"My AIM week was a little deceptive", said Cadet Michael Chandler, a 2C or Junior, in remembering his time as a AIMSter. "The week was a fun and games, and my first year was anything but fun and games," Cadet Chandler recalled. This year, Cadet Chandler is part of the Cadet Cadre, who provide the leadership training, as well as the disciplinarians of the AIMsters.

The backbone of the week however, are the Auxiliarists that take their vacations working with the young men and women, making sure the week is as fulfilling as possible. One such Auxiliarist is Ann Roller, of Brockport, NY.

Ann is unique, in that she is also the mother of a former AIMster, who ultimately went to the Academy. While her daughter was at the Academy, Ann became President of the upstate New York Chapter of the Coast Guard Academy parents association.

It wasn't until her daughter was in her last year at the Academy that Ann joined the Auxiliary. This summer, Ann is working more than double duty. First as an AIM leader, secondly as a Career Counselor for the AIM program, and also as a Mom, since her daughter ENS Loraleigh Whiteside, was brought back to the Academy on temporary assigned duty (TAD) from CGC Tahoma, out of New Bedford, Massachusetts to work with the SWABS, the first year Academy Cadets. This assignment is considered quite a feather in one's bonnet, especially for Ensign.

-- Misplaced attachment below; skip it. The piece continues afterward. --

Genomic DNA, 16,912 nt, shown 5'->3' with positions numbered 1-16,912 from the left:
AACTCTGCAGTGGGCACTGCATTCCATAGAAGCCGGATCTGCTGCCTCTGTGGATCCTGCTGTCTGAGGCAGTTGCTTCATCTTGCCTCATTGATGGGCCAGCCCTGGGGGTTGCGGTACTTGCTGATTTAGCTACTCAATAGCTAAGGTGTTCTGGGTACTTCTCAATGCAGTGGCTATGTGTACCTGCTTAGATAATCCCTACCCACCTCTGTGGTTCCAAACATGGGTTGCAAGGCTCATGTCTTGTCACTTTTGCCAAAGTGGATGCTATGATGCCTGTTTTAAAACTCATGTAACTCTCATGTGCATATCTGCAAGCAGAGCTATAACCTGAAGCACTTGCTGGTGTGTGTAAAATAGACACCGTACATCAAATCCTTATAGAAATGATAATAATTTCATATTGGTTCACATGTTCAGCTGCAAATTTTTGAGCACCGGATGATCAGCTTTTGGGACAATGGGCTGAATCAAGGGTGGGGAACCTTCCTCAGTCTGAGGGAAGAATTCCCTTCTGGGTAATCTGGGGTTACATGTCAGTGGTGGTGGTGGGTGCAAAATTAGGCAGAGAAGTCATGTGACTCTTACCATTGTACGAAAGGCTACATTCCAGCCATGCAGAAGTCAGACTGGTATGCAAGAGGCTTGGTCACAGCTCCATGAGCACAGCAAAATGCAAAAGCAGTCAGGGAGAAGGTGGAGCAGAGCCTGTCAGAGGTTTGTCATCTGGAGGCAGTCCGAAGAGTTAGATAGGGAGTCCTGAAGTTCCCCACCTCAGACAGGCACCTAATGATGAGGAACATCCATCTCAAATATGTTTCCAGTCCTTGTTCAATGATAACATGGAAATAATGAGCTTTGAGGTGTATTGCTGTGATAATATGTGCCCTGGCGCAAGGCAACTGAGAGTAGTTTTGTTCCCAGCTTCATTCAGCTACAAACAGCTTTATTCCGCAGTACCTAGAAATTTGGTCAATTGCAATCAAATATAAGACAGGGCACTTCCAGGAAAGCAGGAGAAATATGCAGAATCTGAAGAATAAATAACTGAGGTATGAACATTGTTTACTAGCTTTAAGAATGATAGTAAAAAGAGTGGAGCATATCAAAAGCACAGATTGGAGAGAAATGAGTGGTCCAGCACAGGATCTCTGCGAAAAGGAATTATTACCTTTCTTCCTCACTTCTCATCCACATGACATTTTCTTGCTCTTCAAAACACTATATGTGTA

"I learned so much information in such a short amount of time & I need to review everything I have learned & make sure that this is the school for me. (However I'm very enthusiastic & hopeful about going to the Academy." - AIM Student

I caught up with ENS. Whiteside in her office, on a hot humid day. Her AIM week still holds some fond memories, and she considers the week as the icing on the cake, as to why she became a Coast Guard Cadet, and ultimately an Ensign. "I don't remember many of the specifics of the week, but it was the overall approach that made my decision. I knew I wanted to join the military, but AIM week clearly told me the Coast Guard was where I belonged," said ENS Whiteside.